Regardless of the medium, every performance based campaign thrives on successful optimization. Advertisers that start CPM (cost per one thousand impressions) campaigns make some optimizations but most are large brands with burn budgets that only want to be seen. A click through rate edit here, another creative there, not much optimization really takes place when Best Buy is burning through a $30K budget at $5 CPM. Performance marketers are more concerned on acquisition costs and generating a solid return on every dollar spent. A lot start their campaigns on a CPC basis where they can benchmark exactly how much a visitor to their landing page/website is going to cost and then estimate their click through and conversion rate. Three important optimizations include publisher, creative, and landing page.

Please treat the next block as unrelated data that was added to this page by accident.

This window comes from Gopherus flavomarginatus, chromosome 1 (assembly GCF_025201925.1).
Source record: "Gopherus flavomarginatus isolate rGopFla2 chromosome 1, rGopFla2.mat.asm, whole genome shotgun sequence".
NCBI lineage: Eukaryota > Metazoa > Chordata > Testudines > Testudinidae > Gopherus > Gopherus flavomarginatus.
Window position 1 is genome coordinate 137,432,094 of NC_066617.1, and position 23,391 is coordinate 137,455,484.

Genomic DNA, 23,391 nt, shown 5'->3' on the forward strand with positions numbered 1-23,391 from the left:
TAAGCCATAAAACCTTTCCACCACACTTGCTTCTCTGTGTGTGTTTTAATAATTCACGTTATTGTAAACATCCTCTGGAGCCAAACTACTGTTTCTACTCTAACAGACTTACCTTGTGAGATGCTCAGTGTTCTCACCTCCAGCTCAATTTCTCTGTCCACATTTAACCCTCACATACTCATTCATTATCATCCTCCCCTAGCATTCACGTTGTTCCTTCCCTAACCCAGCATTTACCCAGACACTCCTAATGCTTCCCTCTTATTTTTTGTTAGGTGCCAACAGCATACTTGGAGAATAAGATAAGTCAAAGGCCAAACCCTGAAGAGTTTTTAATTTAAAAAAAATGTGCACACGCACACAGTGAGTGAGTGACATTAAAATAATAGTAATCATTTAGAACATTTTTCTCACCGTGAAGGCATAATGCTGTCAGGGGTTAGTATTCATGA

The first optimization that can be made on most all traffic sources is the publisher or where the traffic is coming from. On Google Adwords for example this could be an ad group that targets a group of keywords/placements on their display network. The publisher would be the the sites that are showing your advertisements. Once you start your campaigns you can begin to monitor the incoming clicks to see if they’re proceeding through your conversion funnel. A lot of this goes down to user engagement. Your goal when buying display is to interrupt the user with a creative and then get them to your landing page and through your funnel. If they’re on a website playing a game they’re most likely going to have a higher level of engagement then if they’re on a website looking for driving directions or a phone number. Think about that for a second. If someone is playing a game they most likely have some free time. So when they click on your ad and enter your funnel they’re going to have time to go through it and be engaged. If they’re trying to find out how to get to a restaurant 0r order a pizza, then they’re going to have a much lower level of engagement. They’re on the site for a few seconds, get what they need, and they’re off to accomplish their goal.